The front pages of several major Nigerian newspapers, including The Punch, the Vanguard, the Nation, ThisDay, the Guardian and the Daily Sun, amongst others, ran on Monday with an image decrying the latest push into media censorship launched by the administration of President Muhammadu Buhari.
“Information Blackout,” reads the caption that runs with the image of an individual’s mouth behind bars, representing censorship of free speech.
“It’s not just against the media….it’s about society’s right to know, your right to be heard.”
This comes a month after the country’s government banned its citizens from using the social media network Twitter. After which, the government began seeking to expand its social media censorship to “all online media” despite consistent public outcry.
According to Premium Times, the message is a joint release from the Nigerian Union of Journalists (NUJ), the Nigerian Guild of Editors (NGE) and the Newspaper Proprietors’ Association of Nigeria (NPAN).
The advertorial claims that the Nigerian Press Council (NPC) and Nigerian Broadcasting Commission (NBC) Media Act amendment bills currently being considered by federal lawmakers are geared against citizens’ rights to free and fair information.
The NPC Amendment Bill reportedly will give the president the right to appoint the chair of the board of the Nigerian Press Council.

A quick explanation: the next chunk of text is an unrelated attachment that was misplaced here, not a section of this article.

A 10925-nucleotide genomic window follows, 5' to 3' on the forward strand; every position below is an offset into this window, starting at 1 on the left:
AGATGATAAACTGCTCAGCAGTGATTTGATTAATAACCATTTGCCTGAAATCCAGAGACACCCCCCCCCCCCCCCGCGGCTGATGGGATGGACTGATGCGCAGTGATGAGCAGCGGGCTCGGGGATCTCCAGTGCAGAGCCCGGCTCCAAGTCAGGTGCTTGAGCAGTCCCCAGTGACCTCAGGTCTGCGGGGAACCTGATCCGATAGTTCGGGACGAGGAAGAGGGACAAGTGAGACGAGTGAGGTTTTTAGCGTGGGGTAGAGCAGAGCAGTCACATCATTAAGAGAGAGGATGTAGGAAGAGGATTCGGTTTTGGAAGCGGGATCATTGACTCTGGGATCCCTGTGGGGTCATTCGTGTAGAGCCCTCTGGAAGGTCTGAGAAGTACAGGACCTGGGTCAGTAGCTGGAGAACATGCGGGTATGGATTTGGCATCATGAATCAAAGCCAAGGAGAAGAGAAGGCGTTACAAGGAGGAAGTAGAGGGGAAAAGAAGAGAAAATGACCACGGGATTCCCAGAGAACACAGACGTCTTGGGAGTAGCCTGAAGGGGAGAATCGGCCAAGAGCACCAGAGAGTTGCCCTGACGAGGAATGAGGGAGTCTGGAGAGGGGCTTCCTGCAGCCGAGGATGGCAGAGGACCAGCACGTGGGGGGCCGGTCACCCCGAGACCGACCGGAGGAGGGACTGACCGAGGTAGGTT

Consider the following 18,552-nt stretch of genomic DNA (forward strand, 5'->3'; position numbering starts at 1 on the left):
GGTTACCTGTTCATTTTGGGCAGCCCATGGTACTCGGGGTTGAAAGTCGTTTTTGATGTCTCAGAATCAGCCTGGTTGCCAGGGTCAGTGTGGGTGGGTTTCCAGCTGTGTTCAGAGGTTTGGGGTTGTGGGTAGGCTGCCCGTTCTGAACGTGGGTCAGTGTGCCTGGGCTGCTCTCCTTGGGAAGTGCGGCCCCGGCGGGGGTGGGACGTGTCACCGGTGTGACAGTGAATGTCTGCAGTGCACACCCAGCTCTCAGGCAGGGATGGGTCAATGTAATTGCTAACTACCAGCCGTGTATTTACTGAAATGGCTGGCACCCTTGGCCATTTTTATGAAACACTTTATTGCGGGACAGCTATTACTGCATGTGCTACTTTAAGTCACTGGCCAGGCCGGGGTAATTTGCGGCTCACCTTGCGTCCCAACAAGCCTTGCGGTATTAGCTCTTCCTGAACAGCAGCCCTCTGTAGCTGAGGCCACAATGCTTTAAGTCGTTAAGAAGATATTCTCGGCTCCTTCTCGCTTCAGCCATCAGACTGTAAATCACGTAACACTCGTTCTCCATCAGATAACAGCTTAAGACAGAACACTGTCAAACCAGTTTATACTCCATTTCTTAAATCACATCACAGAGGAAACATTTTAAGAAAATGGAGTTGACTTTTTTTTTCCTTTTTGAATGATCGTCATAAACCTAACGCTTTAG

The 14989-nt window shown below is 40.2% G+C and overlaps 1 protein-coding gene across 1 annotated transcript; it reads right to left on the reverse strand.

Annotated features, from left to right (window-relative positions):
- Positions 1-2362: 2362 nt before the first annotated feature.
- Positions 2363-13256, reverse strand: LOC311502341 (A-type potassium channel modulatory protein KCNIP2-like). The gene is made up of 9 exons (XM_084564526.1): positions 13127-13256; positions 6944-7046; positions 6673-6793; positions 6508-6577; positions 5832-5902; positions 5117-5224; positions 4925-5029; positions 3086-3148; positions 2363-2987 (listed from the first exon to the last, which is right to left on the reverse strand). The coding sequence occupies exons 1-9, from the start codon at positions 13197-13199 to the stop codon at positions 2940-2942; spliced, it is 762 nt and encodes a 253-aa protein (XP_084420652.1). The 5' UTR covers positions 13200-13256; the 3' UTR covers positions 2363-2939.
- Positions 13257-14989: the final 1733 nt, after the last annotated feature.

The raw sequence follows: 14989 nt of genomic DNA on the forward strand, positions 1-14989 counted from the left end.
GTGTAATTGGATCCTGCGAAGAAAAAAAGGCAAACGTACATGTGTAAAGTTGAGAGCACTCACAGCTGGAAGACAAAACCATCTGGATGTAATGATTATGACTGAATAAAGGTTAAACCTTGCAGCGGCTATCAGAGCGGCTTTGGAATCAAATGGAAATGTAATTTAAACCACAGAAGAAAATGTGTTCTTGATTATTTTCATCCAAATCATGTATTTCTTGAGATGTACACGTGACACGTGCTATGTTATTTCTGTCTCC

It also empowers the president to appoint all other members of the board upon the recommendation of the information minister. By all intents and purposes, this act will give the Federal Government control of the country’s press.
The NBC Amendment Bill will see the government control “all online media” if passed.
The new bills, which are already at the public hearing stage, are being sponsored by Olusegun Odebunmi, Chairman of the House of Representatives Committee on Information, National Orientation, Ethics and Values.
Channels Television, a venerated TV news station in the country, writes that Femi Falana, a Senior Advocate of Nigeria and human rights activist, describes the bills as “anti-media,” while Odebunmi has said that the bill to amend the Nigerian Press Council act is not designed to “gag the media.”
Yet existing censorship on broadcast stations persists, and instances where stations are ordered to stop broadcasting information that the government “feels uncomfortable with” are common, claims Premium Times.
Heavy fines are also commonly imposed when there is an alleged breach by the media.